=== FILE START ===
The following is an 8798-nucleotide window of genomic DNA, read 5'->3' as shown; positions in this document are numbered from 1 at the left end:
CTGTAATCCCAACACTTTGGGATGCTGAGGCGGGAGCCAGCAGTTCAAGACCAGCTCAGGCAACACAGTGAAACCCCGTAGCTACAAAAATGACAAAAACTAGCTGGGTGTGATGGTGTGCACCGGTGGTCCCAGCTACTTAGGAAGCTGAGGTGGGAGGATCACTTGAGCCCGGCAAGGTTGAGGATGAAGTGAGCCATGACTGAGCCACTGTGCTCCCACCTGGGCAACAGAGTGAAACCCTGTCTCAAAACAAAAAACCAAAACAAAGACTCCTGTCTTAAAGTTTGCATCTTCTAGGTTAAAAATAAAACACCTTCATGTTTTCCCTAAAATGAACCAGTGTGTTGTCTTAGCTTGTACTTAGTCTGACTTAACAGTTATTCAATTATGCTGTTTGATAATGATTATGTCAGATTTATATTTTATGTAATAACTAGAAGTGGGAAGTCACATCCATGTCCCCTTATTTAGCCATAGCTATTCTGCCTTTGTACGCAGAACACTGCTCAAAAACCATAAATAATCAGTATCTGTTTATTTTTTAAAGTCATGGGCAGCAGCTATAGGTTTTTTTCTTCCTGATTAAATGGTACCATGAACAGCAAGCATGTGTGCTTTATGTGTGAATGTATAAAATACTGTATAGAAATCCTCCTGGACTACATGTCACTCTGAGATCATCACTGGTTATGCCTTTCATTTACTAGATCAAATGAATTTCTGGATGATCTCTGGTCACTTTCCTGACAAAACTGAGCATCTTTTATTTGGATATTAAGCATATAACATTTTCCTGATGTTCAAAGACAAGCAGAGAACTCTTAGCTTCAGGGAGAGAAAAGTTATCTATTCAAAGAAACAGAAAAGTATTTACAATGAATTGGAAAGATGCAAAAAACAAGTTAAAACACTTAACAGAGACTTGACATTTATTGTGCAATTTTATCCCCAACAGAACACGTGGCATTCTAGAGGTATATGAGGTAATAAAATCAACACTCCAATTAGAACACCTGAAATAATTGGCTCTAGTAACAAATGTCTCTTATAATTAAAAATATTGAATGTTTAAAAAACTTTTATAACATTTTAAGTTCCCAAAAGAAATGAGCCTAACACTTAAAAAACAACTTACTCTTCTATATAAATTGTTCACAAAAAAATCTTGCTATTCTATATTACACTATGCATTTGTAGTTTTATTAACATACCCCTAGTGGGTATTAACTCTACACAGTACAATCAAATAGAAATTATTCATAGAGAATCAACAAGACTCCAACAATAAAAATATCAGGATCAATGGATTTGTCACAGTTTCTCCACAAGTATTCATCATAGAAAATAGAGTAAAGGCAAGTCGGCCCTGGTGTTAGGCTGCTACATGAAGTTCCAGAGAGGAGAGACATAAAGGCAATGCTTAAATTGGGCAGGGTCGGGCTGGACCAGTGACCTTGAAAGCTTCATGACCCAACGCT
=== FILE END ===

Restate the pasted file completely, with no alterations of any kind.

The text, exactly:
The following is an 8798-nucleotide window of genomic DNA, read 5'->3' as shown; positions in this document are numbered from 1 at the left end:
CTGTAATCCCAACACTTTGGGATGCTGAGGCGGGAGCCAGCAGTTCAAGACCAGCTCAGGCAACACAGTGAAACCCCGTAGCTACAAAAATGACAAAAACTAGCTGGGTGTGATGGTGTGCACCGGTGGTCCCAGCTACTTAGGAAGCTGAGGTGGGAGGATCACTTGAGCCCGGCAAGGTTGAGGATGAAGTGAGCCATGACTGAGCCACTGTGCTCCCACCTGGGCAACAGAGTGAAACCCTGTCTCAAAACAAAAAACCAAAACAAAGACTCCTGTCTTAAAGTTTGCATCTTCTAGGTTAAAAATAAAACACCTTCATGTTTTCCCTAAAATGAACCAGTGTGTTGTCTTAGCTTGTACTTAGTCTGACTTAACAGTTATTCAATTATGCTGTTTGATAATGATTATGTCAGATTTATATTTTATGTAATAACTAGAAGTGGGAAGTCACATCCATGTCCCCTTATTTAGCCATAGCTATTCTGCCTTTGTACGCAGAACACTGCTCAAAAACCATAAATAATCAGTATCTGTTTATTTTTTAAAGTCATGGGCAGCAGCTATAGGTTTTTTTCTTCCTGATTAAATGGTACCATGAACAGCAAGCATGTGTGCTTTATGTGTGAATGTATAAAATACTGTATAGAAATCCTCCTGGACTACATGTCACTCTGAGATCATCACTGGTTATGCCTTTCATTTACTAGATCAAATGAATTTCTGGATGATCTCTGGTCACTTTCCTGACAAAACTGAGCATCTTTTATTTGGATATTAAGCATATAACATTTTCCTGATGTTCAAAGACAAGCAGAGAACTCTTAGCTTCAGGGAGAGAAAAGTTATCTATTCAAAGAAACAGAAAAGTATTTACAATGAATTGGAAAGATGCAAAAAACAAGTTAAAACACTTAACAGAGACTTGACATTTATTGTGCAATTTTATCCCCAACAGAACACGTGGCATTCTAGAGGTATATGAGGTAATAAAATCAACACTCCAATTAGAACACCTGAAATAATTGGCTCTAGTAACAAATGTCTCTTATAATTAAAAATATTGAATGTTTAAAAAACTTTTATAACATTTTAAGTTCCCAAAAGAAATGAGCCTAACACTTAAAAAACAACTTACTCTTCTATATAAATTGTTCACAAAAAAATCTTGCTATTCTATATTACACTATGCATTTGTAGTTTTATTAACATACCCCTAGTGGGTATTAACTCTACACAGTACAATCAAATAGAAATTATTCATAGAGAATCAACAAGACTCCAACAATAAAAATATCAGGATCAATGGATTTGTCACAGTTTCTCCACAAGTATTCATCATAGAAAATAGAGTAAAGGCAAGTCGGCCCTGGTGTTAGGCTGCTACATGAAGTTCCAGAGAGGAGAGACATAAAGGCAATGCTTAAATTGGGCAGGGTCGGGCTGGACCAGTGACCTTGAAAGCTTCATGACCCAACGCT